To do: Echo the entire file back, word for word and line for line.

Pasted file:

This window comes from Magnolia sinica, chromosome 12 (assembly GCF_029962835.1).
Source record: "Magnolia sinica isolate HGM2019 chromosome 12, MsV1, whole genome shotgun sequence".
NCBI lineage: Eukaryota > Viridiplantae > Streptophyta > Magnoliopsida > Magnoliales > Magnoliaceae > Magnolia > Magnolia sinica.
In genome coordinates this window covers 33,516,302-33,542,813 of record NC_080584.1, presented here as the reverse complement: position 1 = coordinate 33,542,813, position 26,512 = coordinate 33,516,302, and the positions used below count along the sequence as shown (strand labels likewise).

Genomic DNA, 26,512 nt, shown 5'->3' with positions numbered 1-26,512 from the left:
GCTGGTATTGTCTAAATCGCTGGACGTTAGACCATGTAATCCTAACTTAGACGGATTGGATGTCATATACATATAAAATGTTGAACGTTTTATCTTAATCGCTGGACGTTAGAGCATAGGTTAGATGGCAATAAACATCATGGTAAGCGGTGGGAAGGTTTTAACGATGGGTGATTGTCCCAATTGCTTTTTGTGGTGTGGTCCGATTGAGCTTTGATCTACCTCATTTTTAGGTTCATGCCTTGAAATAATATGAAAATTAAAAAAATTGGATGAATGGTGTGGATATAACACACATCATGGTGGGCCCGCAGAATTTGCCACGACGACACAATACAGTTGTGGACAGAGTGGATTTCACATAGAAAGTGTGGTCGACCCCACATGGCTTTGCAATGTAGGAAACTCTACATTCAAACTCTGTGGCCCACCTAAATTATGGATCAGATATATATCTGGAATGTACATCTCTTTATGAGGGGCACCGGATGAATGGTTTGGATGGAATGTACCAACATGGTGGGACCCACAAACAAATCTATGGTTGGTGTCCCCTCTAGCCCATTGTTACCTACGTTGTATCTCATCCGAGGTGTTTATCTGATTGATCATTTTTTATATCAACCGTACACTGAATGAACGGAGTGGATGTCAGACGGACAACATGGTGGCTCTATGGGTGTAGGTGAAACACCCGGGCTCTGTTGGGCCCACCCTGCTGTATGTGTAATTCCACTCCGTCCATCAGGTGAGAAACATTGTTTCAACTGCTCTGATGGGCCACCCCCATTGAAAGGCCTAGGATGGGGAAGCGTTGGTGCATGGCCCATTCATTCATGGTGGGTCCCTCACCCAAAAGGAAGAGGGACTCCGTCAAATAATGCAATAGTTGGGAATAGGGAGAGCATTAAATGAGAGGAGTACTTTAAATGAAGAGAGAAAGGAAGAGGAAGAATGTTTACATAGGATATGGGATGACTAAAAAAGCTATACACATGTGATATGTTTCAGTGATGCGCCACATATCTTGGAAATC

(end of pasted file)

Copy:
This window comes from Magnolia sinica, chromosome 12 (assembly GCF_029962835.1).
Source record: "Magnolia sinica isolate HGM2019 chromosome 12, MsV1, whole genome shotgun sequence".
NCBI lineage: Eukaryota > Viridiplantae > Streptophyta > Magnoliopsida > Magnoliales > Magnoliaceae > Magnolia > Magnolia sinica.
In genome coordinates this window covers 33,516,302-33,542,813 of record NC_080584.1, presented here as the reverse complement: position 1 = coordinate 33,542,813, position 26,512 = coordinate 33,516,302, and the positions used below count along the sequence as shown (strand labels likewise).

Genomic DNA, 26,512 nt, shown 5'->3' with positions numbered 1-26,512 from the left:
GCTGGTATTGTCTAAATCGCTGGACGTTAGACCATGTAATCCTAACTTAGACGGATTGGATGTCATATACATATAAAATGTTGAACGTTTTATCTTAATCGCTGGACGTTAGAGCATAGGTTAGATGGCAATAAACATCATGGTAAGCGGTGGGAAGGTTTTAACGATGGGTGATTGTCCCAATTGCTTTTTGTGGTGTGGTCCGATTGAGCTTTGATCTACCTCATTTTTAGGTTCATGCCTTGAAATAATATGAAAATTAAAAAAATTGGATGAATGGTGTGGATATAACACACATCATGGTGGGCCCGCAGAATTTGCCACGACGACACAATACAGTTGTGGACAGAGTGGATTTCACATAGAAAGTGTGGTCGACCCCACATGGCTTTGCAATGTAGGAAACTCTACATTCAAACTCTGTGGCCCACCTAAATTATGGATCAGATATATATCTGGAATGTACATCTCTTTATGAGGGGCACCGGATGAATGGTTTGGATGGAATGTACCAACATGGTGGGACCCACAAACAAATCTATGGTTGGTGTCCCCTCTAGCCCATTGTTACCTACGTTGTATCTCATCCGAGGTGTTTATCTGATTGATCATTTTTTATATCAACCGTACACTGAATGAACGGAGTGGATGTCAGACGGACAACATGGTGGCTCTATGGGTGTAGGTGAAACACCCGGGCTCTGTTGGGCCCACCCTGCTGTATGTGTAATTCCACTCCGTCCATCAGGTGAGAAACATTGTTTCAACTGCTCTGATGGGCCACCCCCATTGAAAGGCCTAGGATGGGGAAGCGTTGGTGCATGGCCCATTCATTCATGGTGGGTCCCTCACCCAAAAGGAAGAGGGACTCCGTCAAATAATGCAATAGTTGGGAATAGGGAGAGCATTAAATGAGAGGAGTACTTTAAATGAAGAGAGAAAGGAAGAGGAAGAATGTTTACATAGGATATGGGATGACTAAAAAAGCTATACACATGTGATATGTTTCAGTGATGCGCCACATATCTTGGAAATC